For instance, carbohydrate intolerance is a huge problem for type 2 diabetics. Carbs immediately break down into glucose faster than most other foods, converting to high levels of blood sugar. This causes insulin levels to skyrocket in someone with type 2 diabetes.
So, it makes perfect sense that reducing or eliminating carbohydrates in your diet might help reverse the underlying metabolic problems associated with this disease.
As you know, I’ve been screaming this from every rooftop for the better part of the last two and a half decades. So I’m glad to see mainstream medicine lifting its head out of the proverbial sand on this issue.
Let’s face it, the evidence is almost impossible to ignore at this point. For over 20 years, study after study has found that people who follow the keto diet lose weight and have improved glycemic control. This can help prevent diabetes, and reduce reliance on diabetes drugs for people who already have the disease.
Of course, you may be wondering why this information has been around for over two decades but has only recently attracted mainstream attention. Basically, big-name governmental health administrators have been keeping effective, food-based treatment modalities away from you. Mainstream medicine wants you to get—and stay—sick. Ongoing treatments and prescription medications from chronic conditions help keep their pockets full…
And to add insult to injury, they vilify practitioners like me who advocate that nutrition and diet should be a part of mainstream medical advice! It’s a sad state of affairs.
So, by all means, consider following a keto diet to prevent diabetes. And if you already have type 2 diabetes, be sure to consult your doctor first. Carbohydrate restriction could put you at risk for hypoglycemia, or low blood sugar. Be sure to discuss any proposed diet changes so they can modify your dosage of insulin or medications if need be.
Cancer. There are many different types of cancer, but the one thing they have in common is the “Warburg effect.” Basically, this effect shows how cancer cells use glucose as their main source of energy.
There’s a theory that cutting off a cancerous tumor’s energy supply will keep it from growing and spreading. And some research shows that starving cancer cells of their preferred energy source triggers your body’s own immune responses to fight off the disease.
There have been numerous studies on the keto diet’s effect on cancer. But due to the nature of this disease, results have been inconsistent. Still, it makes sense that a keto diet, which dramatically reduces your intake of sugar and glucose, might help your body fend off cancer safely and naturally.
Plus, let’s not forget that at least 11 types of cancer—including esophageal, pancreatic, colon, kidney, and thyroid—are also associated with obesity and diabetes. And I’ve already told you about the keto diet’s ability to reverse those particular culprits.
Neurologic disorders. The keto diet’s effectiveness against epilepsy has encouraged researchers to study its effect on other neurologic disorders. The rationale is that the keto diet may actually help protect and enhance the function of your neurons.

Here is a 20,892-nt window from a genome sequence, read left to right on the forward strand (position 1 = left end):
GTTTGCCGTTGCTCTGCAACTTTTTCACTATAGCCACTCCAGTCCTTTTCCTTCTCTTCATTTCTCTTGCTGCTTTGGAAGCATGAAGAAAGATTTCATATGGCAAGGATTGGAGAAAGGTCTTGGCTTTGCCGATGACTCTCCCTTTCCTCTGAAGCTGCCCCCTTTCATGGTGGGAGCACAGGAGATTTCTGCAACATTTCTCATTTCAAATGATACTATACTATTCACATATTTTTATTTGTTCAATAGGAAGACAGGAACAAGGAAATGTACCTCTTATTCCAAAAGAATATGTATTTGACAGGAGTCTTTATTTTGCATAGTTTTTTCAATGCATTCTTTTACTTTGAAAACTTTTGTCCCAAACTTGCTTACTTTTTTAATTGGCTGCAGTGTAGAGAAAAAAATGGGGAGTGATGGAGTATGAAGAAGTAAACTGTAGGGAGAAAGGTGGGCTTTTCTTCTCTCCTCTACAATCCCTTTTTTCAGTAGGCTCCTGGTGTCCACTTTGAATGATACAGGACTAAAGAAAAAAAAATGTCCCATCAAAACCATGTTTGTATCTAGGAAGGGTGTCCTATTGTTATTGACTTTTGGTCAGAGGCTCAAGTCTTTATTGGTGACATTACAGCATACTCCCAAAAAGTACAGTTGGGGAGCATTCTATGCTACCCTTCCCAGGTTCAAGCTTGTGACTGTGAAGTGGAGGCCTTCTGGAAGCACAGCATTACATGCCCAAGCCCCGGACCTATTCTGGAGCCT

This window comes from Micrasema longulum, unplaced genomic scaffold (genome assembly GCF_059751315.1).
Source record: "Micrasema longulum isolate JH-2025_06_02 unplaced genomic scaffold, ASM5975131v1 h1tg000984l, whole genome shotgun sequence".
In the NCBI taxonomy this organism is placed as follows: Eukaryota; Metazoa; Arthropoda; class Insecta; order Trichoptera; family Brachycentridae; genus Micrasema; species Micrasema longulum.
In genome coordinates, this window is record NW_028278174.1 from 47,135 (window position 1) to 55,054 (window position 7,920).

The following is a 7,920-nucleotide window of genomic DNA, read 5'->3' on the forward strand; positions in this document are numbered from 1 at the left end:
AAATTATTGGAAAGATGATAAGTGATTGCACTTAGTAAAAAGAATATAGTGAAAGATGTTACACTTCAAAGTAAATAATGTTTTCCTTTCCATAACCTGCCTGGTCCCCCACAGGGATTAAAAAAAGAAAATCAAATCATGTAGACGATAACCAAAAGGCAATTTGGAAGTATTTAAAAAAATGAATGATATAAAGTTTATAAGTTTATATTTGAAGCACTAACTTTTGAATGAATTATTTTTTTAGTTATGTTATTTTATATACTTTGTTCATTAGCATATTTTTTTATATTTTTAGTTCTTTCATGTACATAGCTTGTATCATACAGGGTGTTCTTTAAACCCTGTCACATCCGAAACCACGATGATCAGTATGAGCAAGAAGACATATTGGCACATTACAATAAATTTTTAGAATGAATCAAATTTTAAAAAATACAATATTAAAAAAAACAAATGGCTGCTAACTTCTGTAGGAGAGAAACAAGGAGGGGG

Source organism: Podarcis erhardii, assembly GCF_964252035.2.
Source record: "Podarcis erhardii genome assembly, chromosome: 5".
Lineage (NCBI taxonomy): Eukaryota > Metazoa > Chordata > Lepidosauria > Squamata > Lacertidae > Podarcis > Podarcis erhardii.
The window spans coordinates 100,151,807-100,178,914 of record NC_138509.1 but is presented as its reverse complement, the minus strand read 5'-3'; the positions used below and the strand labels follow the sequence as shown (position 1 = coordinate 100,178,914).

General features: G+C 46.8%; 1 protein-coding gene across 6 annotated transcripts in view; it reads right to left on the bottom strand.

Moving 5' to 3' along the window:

For example, one recent study found that people with mild to moderate Alzheimer’s disease had improved cognitive testing scores after three months of following a keto diet. And study participants with Parkinson’s disease had improved functioning as well.5
Additional research has shown the keto diet to be effective in helping prevent and treat migraines—which are thought to be caused in part by an energy-deficiency disorder that responds favorably to ketones.
All in all, I know the discussion around keto seemed to dissipate for over a half-century, but I’m so glad it’s back in the spotlight, and confident it’s here to stay.
Although there’s still a ways left to go in examining the other ways the ketogenic diet can help prevent, treat, and reverse chronic disease and other health issues (despite its enduring history), I have no doubt in its ability to change your life for the better.
Whether you want to lose weight, get healthy, or manage a health condition, it’s simple enough to incorporate the keto diet into your everyday life—and most importantly, maintain it. In my opinion, when considering the amount of potential benefits you could gain, it’s at least worth a try.
I know it works, my patients tell me it works, and so does the science—and at the end of the day, that’s assurance enough for me.
Basically, ketogenic diets are high-fat, low-carb, and low-sugar. The classic keto diet consists of:
80 to 90 percent fat
8 to 15 percent protein
2 to 5 percent carbohydrates
Of course, that leaves plenty of room for delicious, healthful options.
Your quick-start guide to eating keto
- Chicken (organic, pasture-raised)
- Eggs (organic, cage-free)
- Game meat (bison, duck, elk, pheasant, quail, rabbit, venison)
- Grass-fed and finished beef
- Lamb (organic, pasture-raised)
- Nut butter (made with unsweetened nuts, particularly macadamia nuts, almonds, and other fattier nuts)
- Organ meats (organic, pasture-raised)
- Pork (organic, pasture-raised)
- Seafood (wild-caught or fresh and local shrimp, scallops, shellfish, lobster, crab, etc.)
- Wild-caught fish
- Full-fat dairy (butter, cheese, sour cream, heavy whipping cream)
- Macadamia nut oil (my favorite type is extra virgin and cold pressed from NuLogic Foods)
- Nuts (raw and unsalted macadamia, Brazil, hazelnuts, pecans, or almonds)
- Green beans
- Green bell pepper
- Leafy greens (spinach, kale, kohlrabi, etc.)
Preferably all produce should be local
A ketogenic diet also has a long list of carb-rich foods that should be limited or avoided, including:
- Grains and products made from grains (rice, pasta, bread, cereal, etc.)
- High-carb fruits (pineapple, bananas, pears, watermelon, apples, pomegranates, mangos, and dried fruits like raisins)
- Legumes and beans
- Starchy vegetables (peas, corn, potatoes, yams)
- Vegetable oils
2“The effect of ketonemia on the course of epilepsy.” Mayo Clin Proc. 1921;2:307-308.
3”The ketogenic diet for the treatment of childhood epilepsy: a randomised controlled trial.” Lancet Neurol. 2008; 7(6):500-6 (ISSN: 1474-4422).
4“Ketogenic diet and other dietary treatments for epilepsy.” Cochrane Database Syst Rev. 2012 Mar 14;(3):CD001903.
5“Ketogenic diets, mitochondria, and neurological diseases.” J Lipid Res. 2014; 55(11):2211-28.
6“Keto-adaptation enhances exercise performance and body composition responses to training in endurance athletes.” Metabolism. 2018 Apr;81:25-34.